What is an Elizabethan collar?
An Elizabethan collar (also known as an E-collar or the “cone of shame”) is a plastic or fabric cone placed around the head to prevent an animal from licking or chewing at a surgery site, wound, or dressing.. It also helps keep a cat from scratching or pawing at their face or head.
Why does my cat need to wear an Elizabethan collar?
The collar's primary purpose is to prevent your cat from directly traumatizing a surgical site or injured area of the body. It is natural for cats to lick their wounds, but this can seriously delay healing and result in infection or injury.
Although many cats initially resent wearing a protective collar and often vigorously try to remove it, most cats quickly become accustomed to it. It is important to supervise your cat during the first few hours to make sure they don’t injure themselves trying to remove it, such as by getting a paw stuck in the collar.
How long does my cat need to wear this collar?
The collar must be worn until the wound has fully healed. Depending on the nature of the injury, it may be as short as a few days, or as long as a few weeks. To minimize the time that the collar must be worn, it is important to follow the instructions you receive from your veterinarian. Some cats have chronic or recurring skin issues that necessitate long-term use of the collar.
Can I take the E-collar off?
In general, it’s not advisable to take off the collar, since it can be challenging to properly replace and reposition on the cat once it’s removed. However, in some situations, as advised by your veterinarian, you may remove your cat's collar for periods when you are able to offer close supervision. When replacing the E-collar, always ensure that you can fit two fingers comfortably between the collar and the cat's neck. This will ensure that the collar does not restrict your cat's ability to breathe or swallow.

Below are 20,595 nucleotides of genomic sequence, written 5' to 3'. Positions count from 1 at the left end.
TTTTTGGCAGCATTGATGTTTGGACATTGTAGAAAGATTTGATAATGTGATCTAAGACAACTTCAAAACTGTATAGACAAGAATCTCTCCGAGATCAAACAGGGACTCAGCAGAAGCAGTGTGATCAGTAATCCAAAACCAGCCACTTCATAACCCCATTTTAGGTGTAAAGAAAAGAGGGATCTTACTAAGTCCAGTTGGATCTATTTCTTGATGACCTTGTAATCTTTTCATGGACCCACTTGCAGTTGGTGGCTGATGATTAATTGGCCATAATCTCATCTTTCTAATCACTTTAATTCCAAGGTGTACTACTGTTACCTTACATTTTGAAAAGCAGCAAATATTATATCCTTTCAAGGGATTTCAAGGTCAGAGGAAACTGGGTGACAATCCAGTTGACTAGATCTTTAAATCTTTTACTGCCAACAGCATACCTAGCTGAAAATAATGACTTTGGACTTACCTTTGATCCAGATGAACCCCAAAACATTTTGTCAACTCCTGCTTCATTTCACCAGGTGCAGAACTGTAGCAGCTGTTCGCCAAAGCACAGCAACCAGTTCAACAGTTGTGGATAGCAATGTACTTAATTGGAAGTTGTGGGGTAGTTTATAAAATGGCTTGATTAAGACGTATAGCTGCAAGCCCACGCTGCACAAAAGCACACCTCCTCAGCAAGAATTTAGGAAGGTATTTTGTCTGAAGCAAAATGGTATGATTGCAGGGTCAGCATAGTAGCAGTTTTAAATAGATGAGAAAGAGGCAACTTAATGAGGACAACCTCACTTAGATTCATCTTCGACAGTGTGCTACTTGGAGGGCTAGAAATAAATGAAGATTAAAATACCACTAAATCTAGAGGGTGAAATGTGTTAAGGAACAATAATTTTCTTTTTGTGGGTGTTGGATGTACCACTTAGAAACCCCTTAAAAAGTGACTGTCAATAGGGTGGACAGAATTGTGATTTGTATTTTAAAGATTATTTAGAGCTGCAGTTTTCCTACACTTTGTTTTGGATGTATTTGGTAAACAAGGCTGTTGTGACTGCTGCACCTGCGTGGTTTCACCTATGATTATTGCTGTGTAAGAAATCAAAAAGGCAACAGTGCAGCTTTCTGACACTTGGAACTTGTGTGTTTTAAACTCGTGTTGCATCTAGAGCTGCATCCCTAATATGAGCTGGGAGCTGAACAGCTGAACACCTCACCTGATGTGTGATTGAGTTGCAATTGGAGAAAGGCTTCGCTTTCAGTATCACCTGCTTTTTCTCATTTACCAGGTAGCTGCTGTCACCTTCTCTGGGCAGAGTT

If you are unable to replace the collar properly, contact your veterinarian immediately.
Is it safe to let my cat go outdoors wearing the collar?
No. E-collars restrict a cat’s field of vision and can prevent your cat from seeing potential dangers. It is also easy for the collar to get caught in plants or bushes and may restrict the cat's ability to walk in tight spaces or jump up or down. It is recommended that a cat wearing an E-collar be kept indoors unless on a leash or under direct supervision.
What special care does my cat need when wearing an E-collar?
Your cat can eat and drink normally with a properly fitted E-collar. It may be cumbersome and messy at first but most cats quickly adapt. You may need to elevate or change the shape of the food and water bowls to make it easier for your cat to eat and drink. Some cats find it easier to eat from a plate or saucer rather than a bowl, while others will initially refuse to eat while wearing the E-collar.
"Your cat can eat and drink normally with a properly fitted E-collar."
The E-collar should be kept clean and free of debris. It is important to check that the collar at least once a day to ensure it is not causing irritation or abrasions on your cat's neck; if so, you may need to adjust it or use a different size.
Your cat will be unable to groom itself while wearing an E-collar, so it is important for you to brush or groom your cat regularly, especially if she has long hair.
What else is important for me to know?
Many cats will inadvertently knock over objects or accidentally get stuck in confined spaces until they become accustomed to the collar. Check your home for areas where your pet could become trapped and, if possible, eliminate these areas or restrict your cat's access to them. Some pets become more nervous or easily startled while wearing the E-collar, since their peripheral vision is obstructed, and they are unable to see things to the sides and above themselves normally.
My cat really hates the cone; are there alternatives?
While most cats become accustomed in a short period of time, there is the occasional cat that will not tolerate it. Some cats will benefit from a few days of a sedative medication to help them adjust to wearing a cone. Options other than the traditional plastic cones include soft fabric cones, donut-shaped collars, or recovery suits (“onesies”). Ask your veterinarian what alternatives may be recommended.